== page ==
l Capital University Journal
When in rome...
It sounds like a great gig - listening to the radio and hanging out in sports bars in the name of academia–and David Nylund admits it was. But the social work professor says what he learned from the likes of sports talk radio personality Jim Rome and his listeners reveals volumes about American men, turning some of his preconceptions upsidedown.
Rather than being an anonymous outlet where homophobic or racist remarks are tolerated, Nylund found talk radio was more of a society. “It’s a community where men can discuss issues that relate to gender and sexuality in meaningful ways,” he says.
Nylund’s findings first appeared in the Journal of Sport and Social Issues and will be submitted as a book proposal. His project was funded by GLAAD, the Gay and Lesbian Alliance Against Defamation.
For the bulk of his study, Nylund examined “The Jim Rome Show” because it’s the most popular sports radio talk show in the country. “Rome is known for his strong approach, opinions and speech. He became widely known for an incident where he ‘feminized’ NFL quarterback Jim Everett by calling him ‘Chrissie,” Nylund says, a reference to female tennis player Chris Evert. It was Rome’s way of criticizing Everett for not “being a man” and staying in the pocket.
But in studying transcripts of several months of Rome’s show, Nylund says, “I found him to be rather progressive on some issues. He won’t tolerate racism. He supports gay male athletes and had them as guests on the show.”
Nylund says Rome’s seemingly contradictory traits are a metaphor for a contemporary man in his 30s—metrosexual, post-civil rights male intersecting with the hedonistic, “Coors Light ad” male.
Nyland notes that in many ways issues with sports ties—the Kobe Bryant case, women at Augusta National Country Club—bring up greater societal issues. There are even parallels to the global economy. Highpriced players and greedy owners are viewed like CEOs, Nylund says. Teams uprooting and moving to other cities are like outsourcing. “It’s the only area in mainstream media where you see criticism of current economic trends.“
Men historically have had spaces where they can bond and connect, particularly when they are feeling upset. That space is dissipating in current culture, as men move to the suburbs,” he says. “Their solace is in sports talk radio. It’s a mediated version of the old spaces.”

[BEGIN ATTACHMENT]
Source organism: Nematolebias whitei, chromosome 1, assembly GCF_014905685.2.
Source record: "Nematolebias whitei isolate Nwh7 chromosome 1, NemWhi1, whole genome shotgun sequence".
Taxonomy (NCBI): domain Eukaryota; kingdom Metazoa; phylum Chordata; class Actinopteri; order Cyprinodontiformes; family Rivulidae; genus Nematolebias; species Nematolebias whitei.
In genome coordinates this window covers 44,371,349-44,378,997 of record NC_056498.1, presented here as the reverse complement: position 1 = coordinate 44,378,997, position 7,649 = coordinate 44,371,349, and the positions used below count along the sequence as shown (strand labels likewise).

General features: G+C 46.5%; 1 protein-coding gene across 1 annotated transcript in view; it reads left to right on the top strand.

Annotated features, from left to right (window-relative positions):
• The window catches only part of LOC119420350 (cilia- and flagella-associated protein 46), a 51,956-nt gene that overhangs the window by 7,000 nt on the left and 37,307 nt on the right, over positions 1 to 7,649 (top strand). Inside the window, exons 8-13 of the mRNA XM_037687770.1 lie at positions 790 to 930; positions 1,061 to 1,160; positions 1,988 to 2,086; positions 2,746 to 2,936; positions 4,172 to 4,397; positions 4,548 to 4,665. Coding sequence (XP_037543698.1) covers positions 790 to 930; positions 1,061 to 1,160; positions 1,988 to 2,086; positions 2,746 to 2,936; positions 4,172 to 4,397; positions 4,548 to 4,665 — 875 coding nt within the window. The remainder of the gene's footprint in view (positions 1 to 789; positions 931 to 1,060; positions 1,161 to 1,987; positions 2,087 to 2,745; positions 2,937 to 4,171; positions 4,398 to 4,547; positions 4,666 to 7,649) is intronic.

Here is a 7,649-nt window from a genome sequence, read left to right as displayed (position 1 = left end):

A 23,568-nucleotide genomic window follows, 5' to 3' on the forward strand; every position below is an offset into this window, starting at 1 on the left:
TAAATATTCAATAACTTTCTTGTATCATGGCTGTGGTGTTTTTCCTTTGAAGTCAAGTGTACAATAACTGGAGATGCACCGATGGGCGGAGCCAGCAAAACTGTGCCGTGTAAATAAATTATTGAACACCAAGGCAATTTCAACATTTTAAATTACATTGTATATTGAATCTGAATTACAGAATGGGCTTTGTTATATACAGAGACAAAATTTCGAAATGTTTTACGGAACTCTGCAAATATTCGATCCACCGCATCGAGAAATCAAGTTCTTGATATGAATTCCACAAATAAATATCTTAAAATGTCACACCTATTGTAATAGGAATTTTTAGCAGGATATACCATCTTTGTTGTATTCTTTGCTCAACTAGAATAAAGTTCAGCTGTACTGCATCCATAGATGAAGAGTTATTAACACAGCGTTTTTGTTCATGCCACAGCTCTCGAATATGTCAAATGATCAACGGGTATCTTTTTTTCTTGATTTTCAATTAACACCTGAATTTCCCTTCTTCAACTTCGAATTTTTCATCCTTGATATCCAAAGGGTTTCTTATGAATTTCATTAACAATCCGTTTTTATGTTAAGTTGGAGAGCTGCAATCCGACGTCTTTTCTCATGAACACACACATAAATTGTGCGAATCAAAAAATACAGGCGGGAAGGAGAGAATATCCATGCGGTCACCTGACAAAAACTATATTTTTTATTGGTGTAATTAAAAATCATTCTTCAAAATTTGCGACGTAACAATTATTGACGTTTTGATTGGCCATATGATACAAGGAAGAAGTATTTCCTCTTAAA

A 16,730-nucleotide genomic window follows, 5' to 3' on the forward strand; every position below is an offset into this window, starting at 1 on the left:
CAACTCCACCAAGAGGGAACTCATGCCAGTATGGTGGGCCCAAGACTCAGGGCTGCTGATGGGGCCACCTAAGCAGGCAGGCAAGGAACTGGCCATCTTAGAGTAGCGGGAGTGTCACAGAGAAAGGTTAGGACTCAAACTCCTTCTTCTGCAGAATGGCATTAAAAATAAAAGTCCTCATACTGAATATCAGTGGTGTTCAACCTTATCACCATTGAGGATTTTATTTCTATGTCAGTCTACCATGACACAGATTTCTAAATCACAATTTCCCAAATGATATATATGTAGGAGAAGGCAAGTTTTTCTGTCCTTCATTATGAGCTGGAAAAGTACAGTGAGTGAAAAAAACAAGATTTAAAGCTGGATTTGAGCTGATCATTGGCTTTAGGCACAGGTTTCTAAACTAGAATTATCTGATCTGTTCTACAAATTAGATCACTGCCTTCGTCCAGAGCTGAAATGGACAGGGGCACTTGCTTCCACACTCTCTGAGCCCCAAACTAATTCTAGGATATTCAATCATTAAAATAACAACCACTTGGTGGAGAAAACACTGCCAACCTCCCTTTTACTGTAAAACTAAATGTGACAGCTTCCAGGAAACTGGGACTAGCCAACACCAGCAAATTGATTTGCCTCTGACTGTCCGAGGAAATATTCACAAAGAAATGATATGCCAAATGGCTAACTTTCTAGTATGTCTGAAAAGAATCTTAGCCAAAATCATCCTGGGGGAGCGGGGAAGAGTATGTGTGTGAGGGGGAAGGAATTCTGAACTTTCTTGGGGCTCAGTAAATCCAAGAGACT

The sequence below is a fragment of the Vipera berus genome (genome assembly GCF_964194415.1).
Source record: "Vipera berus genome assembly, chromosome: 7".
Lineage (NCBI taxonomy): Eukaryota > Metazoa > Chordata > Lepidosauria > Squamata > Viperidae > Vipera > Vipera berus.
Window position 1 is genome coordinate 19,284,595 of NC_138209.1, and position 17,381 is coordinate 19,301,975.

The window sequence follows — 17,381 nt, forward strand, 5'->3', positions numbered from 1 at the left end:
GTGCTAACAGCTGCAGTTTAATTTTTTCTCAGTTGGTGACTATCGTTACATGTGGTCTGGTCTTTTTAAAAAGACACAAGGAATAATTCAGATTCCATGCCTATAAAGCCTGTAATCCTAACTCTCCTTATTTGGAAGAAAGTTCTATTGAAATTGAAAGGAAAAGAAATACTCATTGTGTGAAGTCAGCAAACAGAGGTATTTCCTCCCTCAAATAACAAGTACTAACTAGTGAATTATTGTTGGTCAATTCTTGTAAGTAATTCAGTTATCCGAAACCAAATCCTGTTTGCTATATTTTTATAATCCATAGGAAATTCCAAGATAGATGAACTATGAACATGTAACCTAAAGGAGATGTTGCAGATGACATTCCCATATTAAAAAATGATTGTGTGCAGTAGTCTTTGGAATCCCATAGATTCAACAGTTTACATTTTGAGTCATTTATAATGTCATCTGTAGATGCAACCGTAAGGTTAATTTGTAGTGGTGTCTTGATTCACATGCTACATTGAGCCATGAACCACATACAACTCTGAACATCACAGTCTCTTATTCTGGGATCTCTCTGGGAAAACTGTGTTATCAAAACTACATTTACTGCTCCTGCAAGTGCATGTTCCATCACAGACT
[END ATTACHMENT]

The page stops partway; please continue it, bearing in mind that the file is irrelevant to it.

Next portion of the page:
In addition to listening to the Rome program, Nylund met with other listeners in sports bars throughout the Sacramento area and all over the country.
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When Sac State’s communication studies program began creating a full digital media concentration, it had to bring in new faculty talent. So over the last few years, professors Diego Bonilla and Jenny Stark were hired to teach classes in Web and multimedia design, digital videography, media aesthetics and the like.
But nobody could have guessed that Sac State would also end up with two award-winning experimental filmmakers.
Bonilla’s first film and doctoral project, A Space of Time, has been shown at media festivals around the world. It won awards at the Moscow International Film Festival and the Philadelphia Documentary and Fiction Festival.
It’s a nonlinear movie that must run on a computer. Users experience a completely randomized movie based on a series of mathematical equations. Through animation and more than 700 film clips, it tells the story of a hallucinating homeless man who watches as a group of young people explore the abandoned building he lives in. Bonilla says the possible variations total more than 1 nonillion (that’s 30 zeros), and the average running time is about two hours.
Bonilla says his goal was to use the “hyperlinking” technology of the Internet to tell a visual story.
“I wanted to use that approach to tell a story in a way that people haven’t seen before,” Bonilla says. “Writing the dialogue was really the most challenging part. You can’t make references to other scenes because you don’t know if the user will have seen it.”
Born and raised in Mexico City, Bonilla came to the United States to complete a doctorate in mass communications. His dissertation project included creating A Space of Time and then studying the behavior of 435 users. It was his first work with film.
Stark’s childhood, meanwhile, seems like it was designed to lead to the spooky experimental films and photographs she’s known for. Her parents were film buffs. Her childhood home in Texas was “haunted.” And she says the Houston Goth culture helped her get through high school.